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Electrical Cardioversion for Atrial Fibrillation

Electrical Cardioversion for Atrial Fibrillation

Treatment Overview

Electrical cardioversion is a treatment for a heartbeat that isn't normal, such as atrial fibrillation. It uses a brief electric shock to reset your heart's rhythm.

Before the treatment, you will get medicine to make you sleepy. You should not feel any pain.

Your doctor will put patches on your chest. Or you might get them on both your chest and back. They send a brief electric current to your heart. In most cases, this restores the heart's normal rhythm right away.

Cardioversion itself takes about 5 minutes. But the whole procedure may take a few hours. That includes time to recover.

Abnormal heart rhythms sometimes come back after the treatment. You may choose to also take medicines. These may help your heart keep its normal rhythm.

What To Expect

After cardioversion, you will be monitored to make sure that you have a stable heart rhythm.

You might take a medicine (called a blood thinner) that prevents blood clots before and after the procedure. This medicine lowers your risk of a stroke.

Other medicines to help prevent the return of heart rhythm problems (antiarrhythmics) also may be given before and after the procedure.

Why It Is Done

Cardioversion is used:

  • As a non-emergency procedure to stop a heart rhythm problem that has not stopped on its own. These heart problems include atrial fibrillation, atrial flutter, and supraventricular tachycardia.
  • As an emergency procedure to stop a fast heart rate that is causing low blood pressure or severe symptoms. These heart rate problems include atrial fibrillation, atrial flutter, supraventricular tachycardia, and ventricular tachycardia.

How Well It Works

After this treatment, most people get back a normal heart rhythm right away.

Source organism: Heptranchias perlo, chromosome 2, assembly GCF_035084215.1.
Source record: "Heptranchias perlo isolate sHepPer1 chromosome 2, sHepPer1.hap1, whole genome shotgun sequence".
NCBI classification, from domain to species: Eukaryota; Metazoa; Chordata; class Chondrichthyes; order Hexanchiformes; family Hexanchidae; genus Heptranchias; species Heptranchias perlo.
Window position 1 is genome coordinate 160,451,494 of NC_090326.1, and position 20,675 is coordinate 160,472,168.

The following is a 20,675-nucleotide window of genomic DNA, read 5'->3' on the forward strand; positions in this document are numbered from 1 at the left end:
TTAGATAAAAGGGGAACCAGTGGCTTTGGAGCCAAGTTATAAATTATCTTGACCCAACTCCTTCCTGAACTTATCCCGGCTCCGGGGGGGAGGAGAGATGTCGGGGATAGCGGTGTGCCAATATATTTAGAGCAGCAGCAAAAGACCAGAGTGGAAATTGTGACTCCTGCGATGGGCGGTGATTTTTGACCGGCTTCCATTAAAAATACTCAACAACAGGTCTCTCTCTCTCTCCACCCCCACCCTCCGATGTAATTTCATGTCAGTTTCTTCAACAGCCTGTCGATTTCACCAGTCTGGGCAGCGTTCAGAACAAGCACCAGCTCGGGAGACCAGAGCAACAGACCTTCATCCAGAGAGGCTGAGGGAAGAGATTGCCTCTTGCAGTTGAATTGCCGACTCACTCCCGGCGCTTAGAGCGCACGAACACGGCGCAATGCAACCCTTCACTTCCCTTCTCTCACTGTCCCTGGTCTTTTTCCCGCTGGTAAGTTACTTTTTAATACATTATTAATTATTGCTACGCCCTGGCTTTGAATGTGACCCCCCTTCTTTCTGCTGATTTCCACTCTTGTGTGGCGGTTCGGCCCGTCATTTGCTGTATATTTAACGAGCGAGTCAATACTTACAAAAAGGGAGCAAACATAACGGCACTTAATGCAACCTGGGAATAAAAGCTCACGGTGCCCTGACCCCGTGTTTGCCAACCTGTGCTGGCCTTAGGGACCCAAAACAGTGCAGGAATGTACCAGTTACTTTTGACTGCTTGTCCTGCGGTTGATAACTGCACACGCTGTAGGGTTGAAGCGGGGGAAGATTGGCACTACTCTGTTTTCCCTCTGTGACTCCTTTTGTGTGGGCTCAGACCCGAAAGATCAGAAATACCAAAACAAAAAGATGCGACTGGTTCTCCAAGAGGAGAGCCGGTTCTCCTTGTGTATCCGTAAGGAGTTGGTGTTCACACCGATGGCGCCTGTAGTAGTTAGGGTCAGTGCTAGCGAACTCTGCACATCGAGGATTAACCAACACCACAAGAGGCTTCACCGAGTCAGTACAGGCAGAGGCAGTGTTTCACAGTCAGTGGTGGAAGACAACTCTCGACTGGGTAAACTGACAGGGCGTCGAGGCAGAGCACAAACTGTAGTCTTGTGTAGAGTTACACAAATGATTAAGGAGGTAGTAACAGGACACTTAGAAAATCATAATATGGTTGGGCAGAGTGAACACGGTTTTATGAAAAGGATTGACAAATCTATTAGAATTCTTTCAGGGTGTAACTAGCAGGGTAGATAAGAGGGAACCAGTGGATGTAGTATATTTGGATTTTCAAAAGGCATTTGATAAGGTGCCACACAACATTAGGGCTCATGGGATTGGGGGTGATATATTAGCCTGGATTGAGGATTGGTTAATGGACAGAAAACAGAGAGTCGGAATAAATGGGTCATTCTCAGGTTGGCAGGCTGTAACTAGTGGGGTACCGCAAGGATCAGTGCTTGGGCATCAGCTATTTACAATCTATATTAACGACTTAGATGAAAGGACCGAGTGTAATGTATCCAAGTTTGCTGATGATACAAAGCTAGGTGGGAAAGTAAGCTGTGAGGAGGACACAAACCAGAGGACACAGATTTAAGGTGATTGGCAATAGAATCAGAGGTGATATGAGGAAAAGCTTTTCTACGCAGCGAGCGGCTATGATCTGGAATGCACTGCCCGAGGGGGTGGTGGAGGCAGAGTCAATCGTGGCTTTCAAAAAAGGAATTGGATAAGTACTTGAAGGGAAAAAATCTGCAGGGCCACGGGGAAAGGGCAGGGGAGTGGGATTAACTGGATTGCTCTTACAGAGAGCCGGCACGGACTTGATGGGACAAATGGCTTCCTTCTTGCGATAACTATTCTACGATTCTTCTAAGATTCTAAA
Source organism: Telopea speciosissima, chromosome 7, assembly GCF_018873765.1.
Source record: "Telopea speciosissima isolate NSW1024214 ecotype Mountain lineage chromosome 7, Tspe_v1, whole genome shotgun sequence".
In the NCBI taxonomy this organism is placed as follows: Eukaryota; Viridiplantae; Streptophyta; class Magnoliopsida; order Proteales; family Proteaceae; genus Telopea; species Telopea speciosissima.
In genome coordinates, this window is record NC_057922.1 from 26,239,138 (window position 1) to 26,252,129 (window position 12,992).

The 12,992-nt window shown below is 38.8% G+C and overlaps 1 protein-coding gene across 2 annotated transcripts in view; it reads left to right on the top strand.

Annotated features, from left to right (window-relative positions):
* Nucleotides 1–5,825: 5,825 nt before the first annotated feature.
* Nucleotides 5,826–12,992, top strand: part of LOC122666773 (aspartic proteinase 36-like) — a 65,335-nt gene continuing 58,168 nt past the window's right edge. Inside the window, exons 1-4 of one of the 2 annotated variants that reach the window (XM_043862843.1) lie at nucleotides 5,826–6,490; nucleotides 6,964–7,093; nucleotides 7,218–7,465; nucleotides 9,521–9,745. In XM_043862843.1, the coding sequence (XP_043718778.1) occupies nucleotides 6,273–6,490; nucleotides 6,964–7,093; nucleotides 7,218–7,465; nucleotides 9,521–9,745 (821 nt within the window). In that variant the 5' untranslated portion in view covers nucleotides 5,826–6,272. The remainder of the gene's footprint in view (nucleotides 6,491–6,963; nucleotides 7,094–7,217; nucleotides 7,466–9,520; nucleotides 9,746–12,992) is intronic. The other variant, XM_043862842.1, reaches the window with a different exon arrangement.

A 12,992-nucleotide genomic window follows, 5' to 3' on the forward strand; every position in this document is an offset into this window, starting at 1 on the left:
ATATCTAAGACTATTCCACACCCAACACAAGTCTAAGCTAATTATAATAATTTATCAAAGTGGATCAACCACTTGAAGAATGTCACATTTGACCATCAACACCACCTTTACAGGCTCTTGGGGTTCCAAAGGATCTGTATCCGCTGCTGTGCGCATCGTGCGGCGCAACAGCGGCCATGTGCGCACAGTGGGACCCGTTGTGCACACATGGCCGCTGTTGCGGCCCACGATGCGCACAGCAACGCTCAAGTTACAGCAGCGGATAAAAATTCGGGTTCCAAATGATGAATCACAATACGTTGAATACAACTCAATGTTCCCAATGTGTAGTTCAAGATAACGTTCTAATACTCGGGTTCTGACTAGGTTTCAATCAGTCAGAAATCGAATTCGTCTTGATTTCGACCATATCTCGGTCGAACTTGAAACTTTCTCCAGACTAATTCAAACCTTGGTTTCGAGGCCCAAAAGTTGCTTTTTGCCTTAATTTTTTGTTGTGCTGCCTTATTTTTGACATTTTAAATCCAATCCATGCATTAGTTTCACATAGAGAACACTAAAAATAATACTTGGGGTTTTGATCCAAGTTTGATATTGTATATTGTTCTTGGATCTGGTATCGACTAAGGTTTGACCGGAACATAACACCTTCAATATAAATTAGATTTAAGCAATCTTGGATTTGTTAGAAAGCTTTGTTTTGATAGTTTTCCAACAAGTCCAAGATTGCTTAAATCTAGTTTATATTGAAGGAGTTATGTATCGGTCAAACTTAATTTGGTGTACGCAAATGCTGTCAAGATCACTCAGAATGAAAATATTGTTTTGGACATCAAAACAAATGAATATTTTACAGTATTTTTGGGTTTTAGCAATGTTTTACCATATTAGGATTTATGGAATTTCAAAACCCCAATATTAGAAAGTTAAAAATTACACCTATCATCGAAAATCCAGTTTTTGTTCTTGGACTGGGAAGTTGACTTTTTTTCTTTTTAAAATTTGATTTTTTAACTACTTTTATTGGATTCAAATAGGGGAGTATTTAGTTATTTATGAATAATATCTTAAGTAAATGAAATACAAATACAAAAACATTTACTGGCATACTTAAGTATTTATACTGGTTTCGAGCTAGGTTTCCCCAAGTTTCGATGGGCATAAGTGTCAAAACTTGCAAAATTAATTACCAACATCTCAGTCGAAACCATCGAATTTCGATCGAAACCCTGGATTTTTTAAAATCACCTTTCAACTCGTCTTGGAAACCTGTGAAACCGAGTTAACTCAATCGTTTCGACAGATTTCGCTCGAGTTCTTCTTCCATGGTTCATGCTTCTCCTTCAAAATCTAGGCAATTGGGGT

But for many people, atrial fibrillation returns. Normal rhythm may last less than a day or for weeks or months. It depends on a few things. These things include how long you have had atrial fibrillation, what is causing it, and if you have another heart problem.

If you take antiarrhythmic medicines too, they can help you stay in a normal rhythm longer.

Risks

Risks of the procedure include the following:

  • A blood clot may become dislodged from the heart and cause a stroke. Your doctor will try to decrease this risk by using anticoagulants or other measures.
  • The procedure may not work. You may need another cardioversion or other treatment.
  • Antiarrhythmic medicines used before and after the procedure or even the procedure itself may cause a life-threatening irregular heartbeat.
  • You could have a reaction to the medicine given to you before the procedure. But harmful reactions are rare.
  • You can get a small area of burn on your skin where the patches are placed.

Credits

Current as of: January 10, 2022

Author: Healthwise Staff
Medical Review:
Rakesh K. Pai MD, FACC - Cardiology, Electrophysiology
E. Gregory Thompson MD - Internal Medicine
Martin J. Gabica MD - Family Medicine
Adam Husney MD - Family Medicine
John M. Miller MD, FACC - Cardiology, Electrophysiology

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